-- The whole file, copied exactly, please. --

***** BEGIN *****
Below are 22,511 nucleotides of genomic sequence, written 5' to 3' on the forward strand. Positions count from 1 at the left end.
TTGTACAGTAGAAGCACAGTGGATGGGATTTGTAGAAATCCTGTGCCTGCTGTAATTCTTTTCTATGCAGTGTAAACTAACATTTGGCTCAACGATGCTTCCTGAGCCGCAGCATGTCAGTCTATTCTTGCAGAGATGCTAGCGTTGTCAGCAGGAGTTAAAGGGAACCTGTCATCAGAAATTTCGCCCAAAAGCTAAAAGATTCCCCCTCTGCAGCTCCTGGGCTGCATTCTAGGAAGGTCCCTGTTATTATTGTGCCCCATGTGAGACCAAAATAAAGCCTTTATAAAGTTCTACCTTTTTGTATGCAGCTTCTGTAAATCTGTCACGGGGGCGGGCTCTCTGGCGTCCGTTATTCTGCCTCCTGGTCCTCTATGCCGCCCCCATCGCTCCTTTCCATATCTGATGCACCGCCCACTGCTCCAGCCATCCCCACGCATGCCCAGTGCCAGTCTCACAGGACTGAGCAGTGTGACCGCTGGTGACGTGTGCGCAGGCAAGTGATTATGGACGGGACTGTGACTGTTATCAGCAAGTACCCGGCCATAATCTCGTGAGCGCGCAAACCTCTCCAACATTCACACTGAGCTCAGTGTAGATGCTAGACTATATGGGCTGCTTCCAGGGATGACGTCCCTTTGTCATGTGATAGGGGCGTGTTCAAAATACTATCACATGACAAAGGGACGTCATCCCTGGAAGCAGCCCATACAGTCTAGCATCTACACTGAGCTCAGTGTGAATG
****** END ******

Below are 22,511 nucleotides of genomic sequence, written 5' to 3' on the forward strand. Positions count from 1 at the left end.
TTGTACAGTAGAAGCACAGTGGATGGGATTTGTAGAAATCCTGTGCCTGCTGTAATTCTTTTCTATGCAGTGTAAACTAACATTTGGCTCAACGATGCTTCCTGAGCCGCAGCATGTCAGTCTATTCTTGCAGAGATGCTAGCGTTGTCAGCAGGAGTTAAAGGGAACCTGTCATCAGAAATTTCGCCCAAAAGCTAAAAGATTCCCCCTCTGCAGCTCCTGGGCTGCATTCTAGGAAGGTCCCTGTTATTATTGTGCCCCATGTGAGACCAAAATAAAGCCTTTATAAAGTTCTACCTTTTTGTATGCAGCTTCTGTAAATCTGTCACGGGGGCGGGCTCTCTGGCGTCCGTTATTCTGCCTCCTGGTCCTCTATGCCGCCCCCATCGCTCCTTTCCATATCTGATGCACCGCCCACTGCTCCAGCCATCCCCACGCATGCCCAGTGCCAGTCTCACAGGACTGAGCAGTGTGACCGCTGGTGACGTGTGCGCAGGCAAGTGATTATGGACGGGACTGTGACTGTTATCAGCAAGTACCCGGCCATAATCTCGTGAGCGCGCAAACCTCTCCAACATTCACACTGAGCTCAGTGTAGATGCTAGACTATATGGGCTGCTTCCAGGGATGACGTCCCTTTGTCATGTGATAGGGGCGTGTTCAAAATACTATCACATGACAAAGGGACGTCATCCCTGGAAGCAGCCCATACAGTCTAGCATCTACACTGAGCTCAGTGTGAATG